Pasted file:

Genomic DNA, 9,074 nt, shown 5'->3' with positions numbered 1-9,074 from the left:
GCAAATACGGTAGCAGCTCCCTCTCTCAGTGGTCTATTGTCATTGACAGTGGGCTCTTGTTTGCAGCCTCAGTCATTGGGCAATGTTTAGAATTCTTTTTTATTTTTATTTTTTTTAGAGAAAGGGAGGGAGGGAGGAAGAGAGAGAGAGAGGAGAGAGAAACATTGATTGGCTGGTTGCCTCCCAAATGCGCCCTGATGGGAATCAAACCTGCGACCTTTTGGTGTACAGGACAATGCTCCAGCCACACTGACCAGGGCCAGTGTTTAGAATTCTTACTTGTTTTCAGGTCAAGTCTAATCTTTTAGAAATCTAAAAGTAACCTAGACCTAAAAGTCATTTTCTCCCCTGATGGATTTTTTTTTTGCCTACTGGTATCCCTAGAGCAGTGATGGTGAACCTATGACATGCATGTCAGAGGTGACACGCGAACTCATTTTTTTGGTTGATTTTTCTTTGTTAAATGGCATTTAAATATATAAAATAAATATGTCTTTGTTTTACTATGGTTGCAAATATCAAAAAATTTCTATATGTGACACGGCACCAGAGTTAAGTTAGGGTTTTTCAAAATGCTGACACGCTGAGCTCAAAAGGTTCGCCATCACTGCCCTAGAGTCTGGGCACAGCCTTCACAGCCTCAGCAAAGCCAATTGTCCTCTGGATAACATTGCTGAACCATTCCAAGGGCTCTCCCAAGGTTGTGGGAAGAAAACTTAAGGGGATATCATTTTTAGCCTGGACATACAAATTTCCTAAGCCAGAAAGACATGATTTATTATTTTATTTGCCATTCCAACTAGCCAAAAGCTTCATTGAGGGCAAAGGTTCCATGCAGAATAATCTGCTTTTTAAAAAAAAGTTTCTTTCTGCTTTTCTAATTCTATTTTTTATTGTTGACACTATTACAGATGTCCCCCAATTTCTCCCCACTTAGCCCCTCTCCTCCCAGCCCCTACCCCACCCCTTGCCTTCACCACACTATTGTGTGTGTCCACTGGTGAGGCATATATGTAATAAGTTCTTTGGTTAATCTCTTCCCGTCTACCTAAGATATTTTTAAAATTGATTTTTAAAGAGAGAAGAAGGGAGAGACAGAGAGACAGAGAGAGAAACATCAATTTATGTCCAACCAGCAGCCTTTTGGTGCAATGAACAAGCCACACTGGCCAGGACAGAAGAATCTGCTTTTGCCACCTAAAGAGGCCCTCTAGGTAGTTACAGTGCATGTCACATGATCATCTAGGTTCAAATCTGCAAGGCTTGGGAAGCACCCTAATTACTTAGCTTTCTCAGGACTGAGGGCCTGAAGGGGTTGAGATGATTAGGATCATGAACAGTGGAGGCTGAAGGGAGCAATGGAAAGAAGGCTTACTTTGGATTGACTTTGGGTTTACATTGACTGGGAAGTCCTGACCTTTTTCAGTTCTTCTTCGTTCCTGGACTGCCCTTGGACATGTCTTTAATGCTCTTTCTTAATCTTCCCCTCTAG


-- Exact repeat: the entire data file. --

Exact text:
Genomic DNA, 9,074 nt, shown 5'->3' with positions numbered 1-9,074 from the left:
GCAAATACGGTAGCAGCTCCCTCTCTCAGTGGTCTATTGTCATTGACAGTGGGCTCTTGTTTGCAGCCTCAGTCATTGGGCAATGTTTAGAATTCTTTTTTATTTTTATTTTTTTTAGAGAAAGGGAGGGAGGGAGGAAGAGAGAGAGAGAGGAGAGAGAAACATTGATTGGCTGGTTGCCTCCCAAATGCGCCCTGATGGGAATCAAACCTGCGACCTTTTGGTGTACAGGACAATGCTCCAGCCACACTGACCAGGGCCAGTGTTTAGAATTCTTACTTGTTTTCAGGTCAAGTCTAATCTTTTAGAAATCTAAAAGTAACCTAGACCTAAAAGTCATTTTCTCCCCTGATGGATTTTTTTTTTGCCTACTGGTATCCCTAGAGCAGTGATGGTGAACCTATGACATGCATGTCAGAGGTGACACGCGAACTCATTTTTTTGGTTGATTTTTCTTTGTTAAATGGCATTTAAATATATAAAATAAATATGTCTTTGTTTTACTATGGTTGCAAATATCAAAAAATTTCTATATGTGACACGGCACCAGAGTTAAGTTAGGGTTTTTCAAAATGCTGACACGCTGAGCTCAAAAGGTTCGCCATCACTGCCCTAGAGTCTGGGCACAGCCTTCACAGCCTCAGCAAAGCCAATTGTCCTCTGGATAACATTGCTGAACCATTCCAAGGGCTCTCCCAAGGTTGTGGGAAGAAAACTTAAGGGGATATCATTTTTAGCCTGGACATACAAATTTCCTAAGCCAGAAAGACATGATTTATTATTTTATTTGCCATTCCAACTAGCCAAAAGCTTCATTGAGGGCAAAGGTTCCATGCAGAATAATCTGCTTTTTAAAAAAAAGTTTCTTTCTGCTTTTCTAATTCTATTTTTTATTGTTGACACTATTACAGATGTCCCCCAATTTCTCCCCACTTAGCCCCTCTCCTCCCAGCCCCTACCCCACCCCTTGCCTTCACCACACTATTGTGTGTGTCCACTGGTGAGGCATATATGTAATAAGTTCTTTGGTTAATCTCTTCCCGTCTACCTAAGATATTTTTAAAATTGATTTTTAAAGAGAGAAGAAGGGAGAGACAGAGAGACAGAGAGAGAAACATCAATTTATGTCCAACCAGCAGCCTTTTGGTGCAATGAACAAGCCACACTGGCCAGGACAGAAGAATCTGCTTTTGCCACCTAAAGAGGCCCTCTAGGTAGTTACAGTGCATGTCACATGATCATCTAGGTTCAAATCTGCAAGGCTTGGGAAGCACCCTAATTACTTAGCTTTCTCAGGACTGAGGGCCTGAAGGGGTTGAGATGATTAGGATCATGAACAGTGGAGGCTGAAGGGAGCAATGGAAAGAAGGCTTACTTTGGATTGACTTTGGGTTTACATTGACTGGGAAGTCCTGACCTTTTTCAGTTCTTCTTCGTTCCTGGACTGCCCTTGGACATGTCTTTAATGCTCTTTCTTAATCTTCCCCTCTAG